In 1322 Olivier de Noyen was born in Vaison. His father wanted him to become a lawyer, but Oliver had no patience for the law, he wanted to write poems. He joined the household of cardinal Ceccani, at the papal court in Avignon. By coincidence Olivier read a text by Cicero and this stirred his interest in ancient writers. He wanted to discover more of these texts and the cardinal often send Olivier on missions to find them.

At a certain point Olivier found a text called The dream of Scipio, written by Saint Manlius, the bishop of Vaison. It was a  summary of philosophical ideas and Olivier did not really understood it all, but the Jewish scholar rabbi ben Gershon helped him to understand the text.

In the meanwhile the pest broke out in Avignon, and the Jews were blamed. Olivier gets involved because he is in love with the rabbi ben Gershon’s servant girl, Rebecca, and he has to make some difficult choices.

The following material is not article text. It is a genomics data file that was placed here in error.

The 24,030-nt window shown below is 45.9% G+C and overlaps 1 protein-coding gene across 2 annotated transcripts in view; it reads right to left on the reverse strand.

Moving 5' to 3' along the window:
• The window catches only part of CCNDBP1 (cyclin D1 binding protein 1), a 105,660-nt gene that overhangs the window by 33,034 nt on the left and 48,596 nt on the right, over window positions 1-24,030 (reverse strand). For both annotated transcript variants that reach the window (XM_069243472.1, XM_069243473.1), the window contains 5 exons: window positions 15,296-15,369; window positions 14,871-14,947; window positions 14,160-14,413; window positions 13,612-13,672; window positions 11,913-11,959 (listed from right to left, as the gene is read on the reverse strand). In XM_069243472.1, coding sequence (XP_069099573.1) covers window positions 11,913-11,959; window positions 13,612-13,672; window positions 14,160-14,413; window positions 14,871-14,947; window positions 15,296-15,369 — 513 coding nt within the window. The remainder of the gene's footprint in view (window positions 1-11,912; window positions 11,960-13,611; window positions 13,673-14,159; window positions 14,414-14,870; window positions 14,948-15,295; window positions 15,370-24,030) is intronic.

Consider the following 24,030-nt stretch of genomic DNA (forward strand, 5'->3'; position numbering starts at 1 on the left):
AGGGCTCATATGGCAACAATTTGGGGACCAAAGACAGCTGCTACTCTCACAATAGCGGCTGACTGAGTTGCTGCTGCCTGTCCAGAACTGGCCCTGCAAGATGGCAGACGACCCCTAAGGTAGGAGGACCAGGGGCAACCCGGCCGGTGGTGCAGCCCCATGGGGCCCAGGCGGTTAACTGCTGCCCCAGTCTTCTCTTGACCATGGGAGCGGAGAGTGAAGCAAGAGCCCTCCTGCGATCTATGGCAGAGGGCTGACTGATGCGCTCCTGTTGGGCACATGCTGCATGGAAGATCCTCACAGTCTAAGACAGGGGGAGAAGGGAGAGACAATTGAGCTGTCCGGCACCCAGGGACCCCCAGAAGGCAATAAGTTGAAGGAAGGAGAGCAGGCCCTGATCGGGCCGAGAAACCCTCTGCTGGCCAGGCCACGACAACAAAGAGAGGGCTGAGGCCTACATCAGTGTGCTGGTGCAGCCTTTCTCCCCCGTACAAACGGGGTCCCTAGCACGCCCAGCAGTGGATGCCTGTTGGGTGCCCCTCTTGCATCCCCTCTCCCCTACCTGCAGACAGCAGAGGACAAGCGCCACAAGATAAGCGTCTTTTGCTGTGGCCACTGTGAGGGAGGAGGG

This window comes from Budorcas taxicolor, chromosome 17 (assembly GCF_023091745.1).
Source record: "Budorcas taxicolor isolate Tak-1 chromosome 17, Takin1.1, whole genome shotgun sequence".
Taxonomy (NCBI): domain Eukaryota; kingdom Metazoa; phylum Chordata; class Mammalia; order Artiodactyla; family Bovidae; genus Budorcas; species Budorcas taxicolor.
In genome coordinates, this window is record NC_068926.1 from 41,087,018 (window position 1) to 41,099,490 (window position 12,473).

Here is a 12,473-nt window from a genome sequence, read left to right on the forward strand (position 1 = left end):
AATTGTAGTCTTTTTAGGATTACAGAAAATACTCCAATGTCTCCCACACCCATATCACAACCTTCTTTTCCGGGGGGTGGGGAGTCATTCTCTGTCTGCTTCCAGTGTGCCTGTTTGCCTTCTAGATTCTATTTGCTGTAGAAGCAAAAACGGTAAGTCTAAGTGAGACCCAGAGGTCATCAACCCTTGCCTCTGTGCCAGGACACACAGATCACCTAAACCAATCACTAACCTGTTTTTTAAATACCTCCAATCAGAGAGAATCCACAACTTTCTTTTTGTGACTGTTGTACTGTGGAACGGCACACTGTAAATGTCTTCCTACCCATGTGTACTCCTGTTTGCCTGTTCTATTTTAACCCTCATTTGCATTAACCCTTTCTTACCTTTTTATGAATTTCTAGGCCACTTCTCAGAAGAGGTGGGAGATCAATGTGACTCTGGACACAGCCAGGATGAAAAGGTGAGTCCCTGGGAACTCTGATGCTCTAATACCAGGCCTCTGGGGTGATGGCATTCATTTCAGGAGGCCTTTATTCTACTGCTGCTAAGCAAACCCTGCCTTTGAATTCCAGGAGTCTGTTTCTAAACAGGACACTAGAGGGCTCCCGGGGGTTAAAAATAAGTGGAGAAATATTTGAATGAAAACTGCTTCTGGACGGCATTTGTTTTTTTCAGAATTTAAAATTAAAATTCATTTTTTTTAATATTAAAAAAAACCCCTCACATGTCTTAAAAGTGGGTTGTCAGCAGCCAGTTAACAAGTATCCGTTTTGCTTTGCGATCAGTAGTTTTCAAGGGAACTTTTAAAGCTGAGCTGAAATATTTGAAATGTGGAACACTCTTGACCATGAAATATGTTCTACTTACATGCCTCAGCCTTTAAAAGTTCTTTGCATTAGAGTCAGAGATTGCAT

Finally, in the 20th century Julian Barneuve lives in Vaison. He is a historian who researched bishop Manlius and Olivier de Noyen, because he found a 14th century copy by Oliver of the text Manlius wrote.
When the second world war broke out, the Provence was under the Vichy regime.
Julian was determined not to let Barbary get the upperhand, he had seen how horrible that could be in the first world war. An old schoolfriend asks him to join the Vichy-regime and despite himself, Julian finds himself working as the head of the department for the Censorhsip, while he also tries to keep the woman he loves, the Jewish artist Julia, safe.

Each of these three men had to make a choice; what do you do and which side do you choose?
In a masterly way Iain Pears combines these three stories, in the place where they live, how their lives cross sometimes and the women they love.